Engineering Physics students David G. Black, Student Member, IEEE, Yas Oloumi Yazdi, and Jeremy Wong design a breathing, anthropomorphic phantom for Positron Emission Tomography in their capstone course ENPH 459. The project was sponsored by Dr. Ivan Klyuzhin, BC Cancer Research Centre.
The project won a UBC Faculty of Applied Science 2020 Design & Innovation Day (D+ID) Award.
The project poster was distinguished with a “Blue Ribbon”* indicating a high review score at the American Association of Physicists in Medicine (AAPM) and Canadian Organization of Medical Physicists (COMP) Joint Annual Meeting in Vancouver, BC, July 12 – 16, 2020.*
Faculty and staff working with this team were impressed by their organization and ease working together.
They showed high technical expertise developing the electrical, mechanical and software components, and displayed impressive initiative, reaching out to a German group to compare research notes, and tracking down companies to purchase components for assembling prototype lungs.
David Black: “Throughout the process we were always amazed at how friendly and helpful everyone was, from the Barber Prosthetics staff to the people who helped us choose the linear actuator and lent us a demo unit while it was made.
Daryl, Dave, and Malena at Barber Prosthetics were particularly instrumental. We worked closely with them through multiple iterations of lung prototypes and tests. Not only did they make the lungs,
but they knew a company that could produce the fitting to connect the lungs to the trachea, custom for us, out of only plastic, free of charge.
We were introduced to Barber by Desmond Cook at BCIT, who generously helped us source the silicone material from Germany. Additionally, we benefited greatly from our UBC instructors – Dylan Gunn, Miti Isbasescu, and Bernhard Zender’s thorough and knowledgeable input from start to finish, particularly on the design of the actuation mechanism.
Finally, Ivan Klyuzhin’s guidance and domain expertise made the project possible.
From an engineering point of view, the project had an interesting mix of very careful, detailed mechanical design for the piston and actuation system, and a more free-form, experimental, prototyping approach for the lungs and fluid flow system.
One thing we learned was not to be afraid to get our hands dirty and build some quick prototypes to test an idea as early as possible. Such testing resulted in us completely changing the design we had made for our proposal from a diaphragm system to a piston mechanism. It was also useful in confirming that the pressure-driven breathing concept would work.”
Dr. Klyuzhin and the student group are poised to initiate three very interesting and related projects – stay tuned!
* “Those scoring high enough for a SNAP oral category are now indicated as a Blue Ribbon ePoster. In the virtual meeting program, your abstract will be annotated with a Blue Ribbon to indicate that it was a high scoring abstract.”
** The AAPM/COMP Annual Meeting & Exhibition draws about 4,000 participants to the world’s largest program of scientific, educational and professional presentations plus technical exhibits and social programs that targets the medical physics community.
The AAPM/COMP annual meeting features the latest research in the physics of medical imaging and radiation therapy, including a major focus on the increasing integration on advanced imaging technologies in the guidance of medical therapeutics.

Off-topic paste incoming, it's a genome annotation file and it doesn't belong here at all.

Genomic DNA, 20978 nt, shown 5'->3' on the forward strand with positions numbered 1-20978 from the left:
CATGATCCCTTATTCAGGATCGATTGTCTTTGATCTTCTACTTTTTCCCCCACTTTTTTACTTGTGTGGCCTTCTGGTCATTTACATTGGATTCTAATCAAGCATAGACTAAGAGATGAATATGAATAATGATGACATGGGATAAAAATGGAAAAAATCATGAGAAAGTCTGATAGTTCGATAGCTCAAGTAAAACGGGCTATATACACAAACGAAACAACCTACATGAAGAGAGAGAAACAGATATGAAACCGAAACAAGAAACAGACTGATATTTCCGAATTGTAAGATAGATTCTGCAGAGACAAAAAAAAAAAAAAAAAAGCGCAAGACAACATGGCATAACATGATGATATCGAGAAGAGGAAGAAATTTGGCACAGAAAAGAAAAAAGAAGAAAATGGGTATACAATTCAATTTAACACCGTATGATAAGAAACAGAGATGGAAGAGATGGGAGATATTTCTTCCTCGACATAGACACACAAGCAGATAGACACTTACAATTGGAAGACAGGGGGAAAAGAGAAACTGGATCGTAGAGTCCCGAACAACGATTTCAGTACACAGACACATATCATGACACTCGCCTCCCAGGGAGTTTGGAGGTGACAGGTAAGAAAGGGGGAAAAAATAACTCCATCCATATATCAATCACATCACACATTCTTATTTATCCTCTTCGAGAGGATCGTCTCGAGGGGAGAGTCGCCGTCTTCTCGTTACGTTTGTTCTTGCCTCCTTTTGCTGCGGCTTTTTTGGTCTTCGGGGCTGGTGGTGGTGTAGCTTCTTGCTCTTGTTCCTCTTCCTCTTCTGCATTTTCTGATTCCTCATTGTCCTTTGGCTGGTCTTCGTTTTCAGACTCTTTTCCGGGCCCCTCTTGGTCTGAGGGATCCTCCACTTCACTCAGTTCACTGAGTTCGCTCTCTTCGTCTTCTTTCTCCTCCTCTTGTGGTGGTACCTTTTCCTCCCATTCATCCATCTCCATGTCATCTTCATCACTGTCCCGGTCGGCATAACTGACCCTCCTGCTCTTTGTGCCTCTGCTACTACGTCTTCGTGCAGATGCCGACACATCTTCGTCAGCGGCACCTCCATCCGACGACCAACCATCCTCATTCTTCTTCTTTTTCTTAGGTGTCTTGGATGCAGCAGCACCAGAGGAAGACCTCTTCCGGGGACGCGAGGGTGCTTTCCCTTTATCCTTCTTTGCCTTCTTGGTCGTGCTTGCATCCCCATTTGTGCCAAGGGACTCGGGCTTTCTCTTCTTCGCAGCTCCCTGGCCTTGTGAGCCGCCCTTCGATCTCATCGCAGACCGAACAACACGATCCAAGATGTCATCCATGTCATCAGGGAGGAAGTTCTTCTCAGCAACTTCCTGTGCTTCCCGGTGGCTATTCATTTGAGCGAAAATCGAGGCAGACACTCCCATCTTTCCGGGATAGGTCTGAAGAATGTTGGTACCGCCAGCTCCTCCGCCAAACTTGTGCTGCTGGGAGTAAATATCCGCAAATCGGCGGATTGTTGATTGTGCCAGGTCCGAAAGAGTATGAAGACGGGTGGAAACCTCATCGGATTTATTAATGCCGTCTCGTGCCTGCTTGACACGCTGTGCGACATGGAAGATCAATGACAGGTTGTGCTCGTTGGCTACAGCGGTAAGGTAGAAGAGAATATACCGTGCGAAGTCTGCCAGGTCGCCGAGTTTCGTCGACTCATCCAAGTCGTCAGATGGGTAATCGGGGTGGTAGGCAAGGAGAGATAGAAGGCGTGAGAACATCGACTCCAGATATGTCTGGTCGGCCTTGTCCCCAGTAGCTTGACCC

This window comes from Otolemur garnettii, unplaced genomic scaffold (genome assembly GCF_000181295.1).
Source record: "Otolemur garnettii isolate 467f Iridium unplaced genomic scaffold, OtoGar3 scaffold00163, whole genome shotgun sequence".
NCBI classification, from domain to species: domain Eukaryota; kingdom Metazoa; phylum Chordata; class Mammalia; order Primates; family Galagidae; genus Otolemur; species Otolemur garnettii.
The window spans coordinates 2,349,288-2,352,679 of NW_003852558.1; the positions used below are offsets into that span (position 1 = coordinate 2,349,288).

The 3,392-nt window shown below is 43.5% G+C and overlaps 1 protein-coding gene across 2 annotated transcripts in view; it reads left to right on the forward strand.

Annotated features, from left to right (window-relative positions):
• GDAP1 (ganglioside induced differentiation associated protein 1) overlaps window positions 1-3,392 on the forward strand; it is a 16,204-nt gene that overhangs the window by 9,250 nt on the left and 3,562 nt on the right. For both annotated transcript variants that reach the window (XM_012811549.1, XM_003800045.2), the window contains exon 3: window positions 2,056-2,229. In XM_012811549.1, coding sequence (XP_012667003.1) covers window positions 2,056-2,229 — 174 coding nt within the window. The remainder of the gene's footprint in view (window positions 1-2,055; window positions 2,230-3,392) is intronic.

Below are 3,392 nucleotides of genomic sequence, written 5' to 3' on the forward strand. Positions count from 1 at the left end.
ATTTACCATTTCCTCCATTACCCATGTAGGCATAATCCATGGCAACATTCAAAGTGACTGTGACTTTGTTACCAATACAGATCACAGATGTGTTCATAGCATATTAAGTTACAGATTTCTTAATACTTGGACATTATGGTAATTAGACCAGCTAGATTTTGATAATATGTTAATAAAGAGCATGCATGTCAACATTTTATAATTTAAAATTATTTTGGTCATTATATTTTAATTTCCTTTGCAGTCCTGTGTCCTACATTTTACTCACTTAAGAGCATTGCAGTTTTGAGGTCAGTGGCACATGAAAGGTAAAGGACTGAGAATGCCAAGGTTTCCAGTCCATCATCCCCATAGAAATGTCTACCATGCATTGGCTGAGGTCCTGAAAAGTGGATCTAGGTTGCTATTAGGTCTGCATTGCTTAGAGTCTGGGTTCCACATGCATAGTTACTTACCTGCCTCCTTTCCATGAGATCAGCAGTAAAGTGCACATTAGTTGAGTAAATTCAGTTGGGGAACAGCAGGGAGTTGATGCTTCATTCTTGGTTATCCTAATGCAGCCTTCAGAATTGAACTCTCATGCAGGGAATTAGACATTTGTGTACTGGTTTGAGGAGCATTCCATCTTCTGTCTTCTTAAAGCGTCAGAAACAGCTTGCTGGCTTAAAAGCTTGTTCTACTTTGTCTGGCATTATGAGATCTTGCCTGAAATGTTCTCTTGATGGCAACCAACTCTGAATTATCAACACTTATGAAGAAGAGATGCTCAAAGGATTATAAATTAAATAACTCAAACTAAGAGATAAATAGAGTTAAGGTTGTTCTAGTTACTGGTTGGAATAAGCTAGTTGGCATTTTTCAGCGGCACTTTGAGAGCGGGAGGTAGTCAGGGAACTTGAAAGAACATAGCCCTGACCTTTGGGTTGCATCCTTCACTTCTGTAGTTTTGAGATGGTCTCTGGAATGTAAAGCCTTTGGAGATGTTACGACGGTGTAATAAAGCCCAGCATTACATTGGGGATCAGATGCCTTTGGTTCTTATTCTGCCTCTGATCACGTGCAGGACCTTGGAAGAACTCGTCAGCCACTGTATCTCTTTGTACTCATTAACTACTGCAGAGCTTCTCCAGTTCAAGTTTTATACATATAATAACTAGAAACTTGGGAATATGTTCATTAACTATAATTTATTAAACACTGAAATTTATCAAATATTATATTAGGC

The Program thanks the UBC Department of Physics and Astronomy Technical Services staff, especially Mladen and his team in the Department Machine Shop, who were always happy to talk about projects and to provide very practical advice about design and fabrication. We relied heavily on them for the design and fabrication of the cylinder parts and they did, as always, an excellent job. All of the parts were delivered on-spec, with no mistakes.
Patient motion during Positron Emission Tomography
(PET) scans can be a major detriment to image
quality, leading to quantification errors and radiologists potentially
missing malignant lesions. The primary source of
movement in thoracic PET scans is respiratory, followed by
cardiac motion. These problematic effects can be mitigated
to a degree using motion correction algorithms. In order to
further develop, improve, and test such algorithms, anthropomorphic
phantoms with accurate anatomy and realistic
motion are needed. In this work we present such a phantom,
which builds off the state of the art in humanoid phantom
anatomy by adding elastic lungs with a highly controllable,
realistic breathing mechanism to an existing, proven
anatomically accurate phantom. The breathing mechanism
can produce a plethora of custom respiratory wave-forms
with breathing rates up to 25 breaths per minute and tidal
volumes up to 1200mL. It does not decrease the anatomical
accuracy in any way through the addition of mechanisms
or actuators inside the torso. The full mechanical design
is described in this paper, as well as a software application
with graphical user interface which was developed to
plan and visualize respiratory patterns. Finally, tests were
carried out to validate the effectiveness and accuracy of
the mechanism. With flexibility in the desired respiratory
pattern, as well as the potential to add cardiac motion,
this phantom will facilitate future work in developing new
motion correction algorithms and evaluating the effect of
motion on image quantification.